At the same time, 3DS can fail due to unsuccessful authentication, and successful 3DS transactions may result in declined authorisations due to the issuers wanting to avoid taking increased liability on themselves. As this happens, decline rates will go up, further impacting eCommerce businesses’ ability to profit.

To reduce declines and increase revenue generation, many merchants may seek 3DS exemptions. Making smart decisions regarding exemptions is critical. Both the processor and the issuer need to agree to the exemption, and if an exemption is granted and a chargeback later occurs, merchants may lose their good standing with their bank and be refused future exemption requests or even not be able to process transactions at all. That is why merchants need to ensure that exemptions are only requested for the right transactions.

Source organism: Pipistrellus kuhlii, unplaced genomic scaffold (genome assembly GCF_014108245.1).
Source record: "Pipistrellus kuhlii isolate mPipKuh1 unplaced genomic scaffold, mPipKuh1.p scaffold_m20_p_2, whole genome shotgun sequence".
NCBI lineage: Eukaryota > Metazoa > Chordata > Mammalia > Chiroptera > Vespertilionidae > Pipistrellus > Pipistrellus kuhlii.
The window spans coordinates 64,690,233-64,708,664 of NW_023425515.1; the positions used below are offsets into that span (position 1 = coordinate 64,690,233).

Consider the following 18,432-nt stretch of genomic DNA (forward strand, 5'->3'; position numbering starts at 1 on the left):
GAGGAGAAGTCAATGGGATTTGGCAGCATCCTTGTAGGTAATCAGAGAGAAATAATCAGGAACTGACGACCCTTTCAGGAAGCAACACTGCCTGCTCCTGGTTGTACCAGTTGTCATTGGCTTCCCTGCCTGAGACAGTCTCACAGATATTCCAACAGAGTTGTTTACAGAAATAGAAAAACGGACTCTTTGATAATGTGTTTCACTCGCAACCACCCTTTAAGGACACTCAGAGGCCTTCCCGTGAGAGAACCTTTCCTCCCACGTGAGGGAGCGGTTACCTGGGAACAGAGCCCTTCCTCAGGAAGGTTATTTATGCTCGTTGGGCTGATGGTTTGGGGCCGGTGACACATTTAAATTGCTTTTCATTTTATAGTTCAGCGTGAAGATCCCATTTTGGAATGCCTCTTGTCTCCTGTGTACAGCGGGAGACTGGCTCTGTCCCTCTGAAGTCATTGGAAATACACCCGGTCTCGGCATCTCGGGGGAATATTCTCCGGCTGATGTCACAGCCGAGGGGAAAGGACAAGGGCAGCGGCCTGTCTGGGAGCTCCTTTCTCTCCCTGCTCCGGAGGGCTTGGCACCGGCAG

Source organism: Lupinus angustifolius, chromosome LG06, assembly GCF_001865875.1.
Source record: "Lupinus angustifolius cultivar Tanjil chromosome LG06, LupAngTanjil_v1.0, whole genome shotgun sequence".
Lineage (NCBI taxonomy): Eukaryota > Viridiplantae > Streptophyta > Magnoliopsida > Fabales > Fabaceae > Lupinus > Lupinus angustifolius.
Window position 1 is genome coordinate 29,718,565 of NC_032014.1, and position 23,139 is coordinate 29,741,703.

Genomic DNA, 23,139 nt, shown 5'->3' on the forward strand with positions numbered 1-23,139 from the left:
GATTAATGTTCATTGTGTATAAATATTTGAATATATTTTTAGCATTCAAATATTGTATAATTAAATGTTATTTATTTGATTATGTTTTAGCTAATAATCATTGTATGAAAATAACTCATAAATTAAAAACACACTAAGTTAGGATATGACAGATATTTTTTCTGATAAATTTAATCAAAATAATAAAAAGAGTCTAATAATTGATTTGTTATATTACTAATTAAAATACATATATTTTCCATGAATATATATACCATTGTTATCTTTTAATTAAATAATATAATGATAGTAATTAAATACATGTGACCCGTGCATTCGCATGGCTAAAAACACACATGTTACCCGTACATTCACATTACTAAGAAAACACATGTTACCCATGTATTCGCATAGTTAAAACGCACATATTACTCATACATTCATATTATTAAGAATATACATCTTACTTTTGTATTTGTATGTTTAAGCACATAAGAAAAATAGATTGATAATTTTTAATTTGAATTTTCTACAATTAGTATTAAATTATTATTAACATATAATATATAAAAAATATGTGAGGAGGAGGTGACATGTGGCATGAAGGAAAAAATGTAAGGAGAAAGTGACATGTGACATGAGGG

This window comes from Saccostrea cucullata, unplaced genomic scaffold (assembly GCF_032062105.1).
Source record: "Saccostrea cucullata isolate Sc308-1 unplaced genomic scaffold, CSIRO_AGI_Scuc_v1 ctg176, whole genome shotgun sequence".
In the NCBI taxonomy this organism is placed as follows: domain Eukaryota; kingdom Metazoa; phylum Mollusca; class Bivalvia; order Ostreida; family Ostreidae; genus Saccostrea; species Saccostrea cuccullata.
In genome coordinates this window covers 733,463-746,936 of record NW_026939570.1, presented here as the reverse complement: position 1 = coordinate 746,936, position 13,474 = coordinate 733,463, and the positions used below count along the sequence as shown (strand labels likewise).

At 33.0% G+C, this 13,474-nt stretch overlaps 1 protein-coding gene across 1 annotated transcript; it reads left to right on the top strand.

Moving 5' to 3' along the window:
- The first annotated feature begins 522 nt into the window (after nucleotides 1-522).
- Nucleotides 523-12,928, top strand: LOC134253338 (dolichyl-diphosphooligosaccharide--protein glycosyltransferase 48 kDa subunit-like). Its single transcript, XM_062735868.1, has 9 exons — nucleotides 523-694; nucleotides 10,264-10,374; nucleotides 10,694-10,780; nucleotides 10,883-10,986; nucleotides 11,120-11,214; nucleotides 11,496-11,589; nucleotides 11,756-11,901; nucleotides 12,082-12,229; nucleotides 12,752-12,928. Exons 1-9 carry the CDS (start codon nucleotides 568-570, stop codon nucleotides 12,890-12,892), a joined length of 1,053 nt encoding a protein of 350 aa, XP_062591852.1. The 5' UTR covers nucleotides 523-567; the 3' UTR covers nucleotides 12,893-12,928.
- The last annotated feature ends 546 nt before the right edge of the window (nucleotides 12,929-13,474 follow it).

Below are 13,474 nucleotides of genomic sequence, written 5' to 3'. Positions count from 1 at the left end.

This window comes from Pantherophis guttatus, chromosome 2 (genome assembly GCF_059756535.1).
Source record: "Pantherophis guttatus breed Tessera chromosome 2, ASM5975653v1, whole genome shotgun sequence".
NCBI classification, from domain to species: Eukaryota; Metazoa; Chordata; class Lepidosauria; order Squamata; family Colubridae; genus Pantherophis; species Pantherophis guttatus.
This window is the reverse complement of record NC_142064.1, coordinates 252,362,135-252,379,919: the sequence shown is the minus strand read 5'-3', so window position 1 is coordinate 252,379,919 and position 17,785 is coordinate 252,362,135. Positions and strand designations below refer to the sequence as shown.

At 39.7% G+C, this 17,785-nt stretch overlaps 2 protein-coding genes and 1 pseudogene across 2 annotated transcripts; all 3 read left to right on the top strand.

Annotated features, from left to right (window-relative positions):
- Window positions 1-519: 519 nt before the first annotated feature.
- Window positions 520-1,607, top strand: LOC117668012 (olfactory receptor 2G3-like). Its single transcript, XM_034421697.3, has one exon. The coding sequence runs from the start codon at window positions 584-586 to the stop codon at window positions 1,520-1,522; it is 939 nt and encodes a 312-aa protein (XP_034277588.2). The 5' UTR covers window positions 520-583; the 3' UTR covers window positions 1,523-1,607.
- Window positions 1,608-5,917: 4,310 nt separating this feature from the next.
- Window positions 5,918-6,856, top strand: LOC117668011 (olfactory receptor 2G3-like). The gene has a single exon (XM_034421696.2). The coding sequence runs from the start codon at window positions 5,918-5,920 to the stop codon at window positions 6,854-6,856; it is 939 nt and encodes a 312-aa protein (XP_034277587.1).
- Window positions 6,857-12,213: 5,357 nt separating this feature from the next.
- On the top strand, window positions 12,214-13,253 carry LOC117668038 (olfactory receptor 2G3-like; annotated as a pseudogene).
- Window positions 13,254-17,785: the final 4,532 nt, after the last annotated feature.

Issuer-Driven Declines 

One of the most significant problems merchants will face with PSD2, and increased use of 3DS is that many issuers across the EU and the EEA, despite having known about the PSD2 regulation for over two years, are still not prepared.

When an issuer, or any of the parties throughout the payment process, is not ready to process transactions using SCA via 3DS2 and under PSD2, they will do one of three things:

  1. Enable 3DS1 only
  2. Use Stand-in Processing
  3. Decline the transaction

If an issuing party only supports 3DS-1, the 3DS vendor or payment processor executing the 3DS will process the transaction using 3DS1 (rather than attempt to execute 3DS2). If this is not done, the transaction might be declined by the issuer. It is therefore very important for the merchant to make sure that its 3DS vendor supports fallback to 3DS1 in cases that issuer does not support 3DS2. Even when 3DS1 is properly used as a fallback to 3DS2, the result is often a poor customer purchasing experience and higher cart abandonment rates.